Super Slick Interview Lighting Setup

Excerpt from article written by Art Adams “The Simplest, Fastest Interview Lighting Setup—Ever.”

Years in the making, this technique works in almost every situation and makes almost everyone look great. Being fast is as important as making pretty images. This technique allows for both. Give it a try and see what you think. — Art Adams

Thank you very much Mr. ART ADAMS! This article was just the resource I was looking for! I now implement this technique in my documentary and storytelling projects.

Like Mr. Adams, I like a decent key to fill ratio when lighting interview faces on camera. Also important is the “classic portraiture” aesthetic for the nose shadow to fall along the “smile line,” which connects the corner of the nose to the corner of the mouth.

I had to find a fast way to create a big beautiful source using materials that were extremely portable and cheap.
— Art Adams

Art Adams Lighting Diagram 1
There are certain magic numbers and ratios in the film industry, and 4’x4’ is one of them. The 4’x4’ bounce or diffusion frame is very common in the industry because it does beautiful things in close quarters, particularly to faces. Art Adam’s solution incorporates the magic of 4’x4 with portability and cost efficiency.

2 4×4 bounce cards – one white, one black. The white card acts as the “key” source of bounced light from a 650 watt instrument. The black card acts as negative “fill”, cutting out the ambient light of the room as much as possible.

Since toting these from location to location is a bit unmanageable: Cut a 4’x4’ bounce card into two 2’x4’ pieces. Lay them about a half inch apart on the ground. Tape them together using 2” cloth tape. (The half inch gap allows you to fold them in half. Without that gap they’ll resist folding.)
Art Adams Lighting Diagram 2
On location, I attach each bounce card to a heavy duty rolling stand, then placed on either side of interview side of face approximately 2’ to 3’ from the subject. The 650 watt light source usually wants to be a little higher than the average subject height. While the nose shadow is very soft it’s not nonexistent, so raising the source throws it down a little bit into the smile line.

Fill the entire bounce card with light for greatest benefit. Spotting a lamp into the center of the card not only results in a smaller source with harder shadows but it’s also less efficient. Filling the entire 4’x4’ surface results in softer light, as the size of the source is much larger in relation to the subject, and reflects the most light possible.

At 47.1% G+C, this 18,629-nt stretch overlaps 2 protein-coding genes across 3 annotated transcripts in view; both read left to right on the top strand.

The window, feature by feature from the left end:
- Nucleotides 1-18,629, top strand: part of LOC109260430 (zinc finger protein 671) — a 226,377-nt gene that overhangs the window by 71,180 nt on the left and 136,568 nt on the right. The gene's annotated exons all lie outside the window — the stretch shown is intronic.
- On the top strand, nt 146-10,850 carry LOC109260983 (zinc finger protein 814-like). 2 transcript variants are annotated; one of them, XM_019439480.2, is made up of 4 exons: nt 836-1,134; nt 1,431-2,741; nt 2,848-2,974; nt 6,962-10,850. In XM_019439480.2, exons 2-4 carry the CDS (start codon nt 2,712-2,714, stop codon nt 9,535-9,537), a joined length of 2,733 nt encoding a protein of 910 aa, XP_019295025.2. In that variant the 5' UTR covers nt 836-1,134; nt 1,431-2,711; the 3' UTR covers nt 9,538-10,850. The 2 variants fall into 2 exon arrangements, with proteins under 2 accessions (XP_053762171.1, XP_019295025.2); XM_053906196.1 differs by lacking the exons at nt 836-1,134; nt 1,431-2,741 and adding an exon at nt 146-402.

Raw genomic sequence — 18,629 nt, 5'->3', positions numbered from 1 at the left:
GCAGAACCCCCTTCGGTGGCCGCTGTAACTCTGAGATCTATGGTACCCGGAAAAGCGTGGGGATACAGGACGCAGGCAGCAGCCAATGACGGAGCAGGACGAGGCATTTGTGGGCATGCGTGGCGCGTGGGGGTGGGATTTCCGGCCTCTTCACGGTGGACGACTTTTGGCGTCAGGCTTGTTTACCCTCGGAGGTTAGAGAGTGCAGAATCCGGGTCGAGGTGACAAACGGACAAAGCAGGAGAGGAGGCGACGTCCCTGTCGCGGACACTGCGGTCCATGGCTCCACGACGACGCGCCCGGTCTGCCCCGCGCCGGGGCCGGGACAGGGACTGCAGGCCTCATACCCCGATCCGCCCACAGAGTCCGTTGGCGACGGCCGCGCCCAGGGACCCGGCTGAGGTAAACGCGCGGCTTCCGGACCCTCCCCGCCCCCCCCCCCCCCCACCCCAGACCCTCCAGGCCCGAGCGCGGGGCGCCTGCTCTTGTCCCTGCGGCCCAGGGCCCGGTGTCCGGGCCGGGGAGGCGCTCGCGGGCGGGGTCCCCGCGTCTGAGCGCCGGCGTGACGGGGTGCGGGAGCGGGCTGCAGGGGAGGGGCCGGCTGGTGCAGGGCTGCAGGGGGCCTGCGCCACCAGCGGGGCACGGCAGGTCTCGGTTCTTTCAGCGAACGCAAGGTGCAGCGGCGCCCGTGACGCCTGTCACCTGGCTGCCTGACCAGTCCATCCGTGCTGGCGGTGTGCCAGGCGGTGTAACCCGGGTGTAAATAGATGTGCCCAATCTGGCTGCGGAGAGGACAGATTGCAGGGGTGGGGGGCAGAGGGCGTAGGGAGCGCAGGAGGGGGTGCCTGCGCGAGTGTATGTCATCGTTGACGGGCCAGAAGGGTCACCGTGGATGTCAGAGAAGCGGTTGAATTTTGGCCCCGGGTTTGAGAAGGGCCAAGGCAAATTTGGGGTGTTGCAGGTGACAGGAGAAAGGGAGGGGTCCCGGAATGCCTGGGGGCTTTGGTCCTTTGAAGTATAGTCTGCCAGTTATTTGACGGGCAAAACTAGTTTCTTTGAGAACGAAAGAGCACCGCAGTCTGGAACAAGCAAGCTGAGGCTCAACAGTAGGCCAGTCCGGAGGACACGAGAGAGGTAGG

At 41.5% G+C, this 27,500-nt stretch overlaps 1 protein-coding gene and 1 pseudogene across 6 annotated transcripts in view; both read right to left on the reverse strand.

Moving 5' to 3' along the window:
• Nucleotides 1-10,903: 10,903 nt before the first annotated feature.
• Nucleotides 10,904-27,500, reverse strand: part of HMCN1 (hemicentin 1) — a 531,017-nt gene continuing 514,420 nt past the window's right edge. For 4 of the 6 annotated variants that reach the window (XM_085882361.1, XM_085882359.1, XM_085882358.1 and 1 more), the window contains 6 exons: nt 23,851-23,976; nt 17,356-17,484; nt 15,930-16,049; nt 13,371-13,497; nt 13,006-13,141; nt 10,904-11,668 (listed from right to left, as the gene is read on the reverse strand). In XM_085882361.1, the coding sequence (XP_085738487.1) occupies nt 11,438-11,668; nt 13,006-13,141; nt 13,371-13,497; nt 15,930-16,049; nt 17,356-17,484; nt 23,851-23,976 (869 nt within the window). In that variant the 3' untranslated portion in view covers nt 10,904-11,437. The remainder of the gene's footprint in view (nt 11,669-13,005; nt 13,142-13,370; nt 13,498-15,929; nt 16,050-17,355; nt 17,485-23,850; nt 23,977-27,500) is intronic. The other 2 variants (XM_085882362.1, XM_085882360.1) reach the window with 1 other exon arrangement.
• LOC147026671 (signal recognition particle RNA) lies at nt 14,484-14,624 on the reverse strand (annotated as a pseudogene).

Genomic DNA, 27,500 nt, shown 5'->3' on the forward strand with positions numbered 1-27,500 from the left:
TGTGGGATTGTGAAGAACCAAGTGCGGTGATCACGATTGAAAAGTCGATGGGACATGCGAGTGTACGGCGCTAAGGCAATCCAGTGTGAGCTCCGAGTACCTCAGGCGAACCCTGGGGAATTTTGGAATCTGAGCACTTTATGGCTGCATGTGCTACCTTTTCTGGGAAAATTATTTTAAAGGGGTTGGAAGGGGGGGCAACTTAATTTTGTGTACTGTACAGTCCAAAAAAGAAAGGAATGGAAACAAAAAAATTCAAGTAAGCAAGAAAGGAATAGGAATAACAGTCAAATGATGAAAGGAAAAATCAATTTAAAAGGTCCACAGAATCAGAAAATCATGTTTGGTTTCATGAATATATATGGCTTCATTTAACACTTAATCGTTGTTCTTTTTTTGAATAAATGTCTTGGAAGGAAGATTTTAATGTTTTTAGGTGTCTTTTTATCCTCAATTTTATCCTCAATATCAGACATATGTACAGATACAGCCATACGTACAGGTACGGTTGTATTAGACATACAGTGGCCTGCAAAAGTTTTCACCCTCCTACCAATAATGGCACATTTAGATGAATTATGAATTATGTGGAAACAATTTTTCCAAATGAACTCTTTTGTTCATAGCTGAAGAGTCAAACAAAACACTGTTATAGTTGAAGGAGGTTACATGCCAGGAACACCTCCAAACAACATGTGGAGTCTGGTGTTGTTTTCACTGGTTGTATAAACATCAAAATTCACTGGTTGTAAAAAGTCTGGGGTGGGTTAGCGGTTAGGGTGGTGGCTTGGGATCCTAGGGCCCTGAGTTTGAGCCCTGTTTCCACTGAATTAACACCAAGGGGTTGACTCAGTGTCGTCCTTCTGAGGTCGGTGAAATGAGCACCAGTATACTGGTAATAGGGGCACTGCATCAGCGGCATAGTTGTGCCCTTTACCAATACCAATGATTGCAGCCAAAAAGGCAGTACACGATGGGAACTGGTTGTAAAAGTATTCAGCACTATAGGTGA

Art Adams Lighting Diagram 3
In this setup there are two forms of unwanted light that I see most often: light from the glowing fresnel lens of the light, as seen through the gap between the barn doors and the instrument, or a reflection off the barn door farthest from the subject. The paint on black barn doors is shiny, and folding the far barn door the wrong way can mean catching the light from the fresnel lens and reflecting it directly onto the subject.

The best way to solve all of these problems is to back the lamp behind the negative fill card and use it as a flag, such that the subject can’t “see” the stray light. (If they can’t see it, they aren’t being lit by it.) If you can’t back the lamp far enough to hide the barn doors behind the negative fill it’s often enough to open that far barn door all the way, eliminating the reflection.
Backing the lamp behind the black card solves the issue of direct unwanted light on the subject. If this isn’t possible, make sure the gap between the lamp and the barn doors is wrapped with black wrap and open the barn door nearest the camera so the reflected light goes elsewhere.
Art Adams Lighting Diagram 4
The dark fill side using the black bounce card solo, however, is not always desirable. A great solution is to use the black card to remove the unwanted ambient light and then use a smaller bounce source to add desirable ambient light. A good fill source of choice on fast-paced corporate and documentary shoots is… (drum roll) … Copy paper. It doesn’t matter if it has type on it, just as long as it’s primarily white and reflective. I’ll usually place one sheet on the black card, as far forward as possible and at head height, to create a nearly invisible fill.

Putting it forward, closest to the camera, prevents the front of the face from falling into shadow: a bounce that’s placed toward the back of the card, on the side of the subject, will light the subject’s cheek and ear but will leave a very dark area around the fill-side eye. That’s usually not very flattering, so bringing the fill around the front of the face both eliminates that overly-dark eye shadow and hides the fill as a separate source as it no longer casts a noticeable shadow of its own. If more fill is desired, tape another piece of copy paper next to the first sheet.

Some additional teaks for sound considerations are easy to do too. To deaden any “slap” of sound bouncing back and forth between the two cards, cover the black 4’x4’ card with black duvetine. Cloth absorbs sound, whereas foam core does not.

— Thanks again, Mr. Adams. Not only is this set up a fairly quick way to produce attractive, cost effective results … I find it is much more comfortable for “talent”, not being directly “under the spot light”. I also use a back light on a C stand, typically a LTM Pepper 100 with a 200w bulb, since I prefer to separate subject from background a little.

Share Button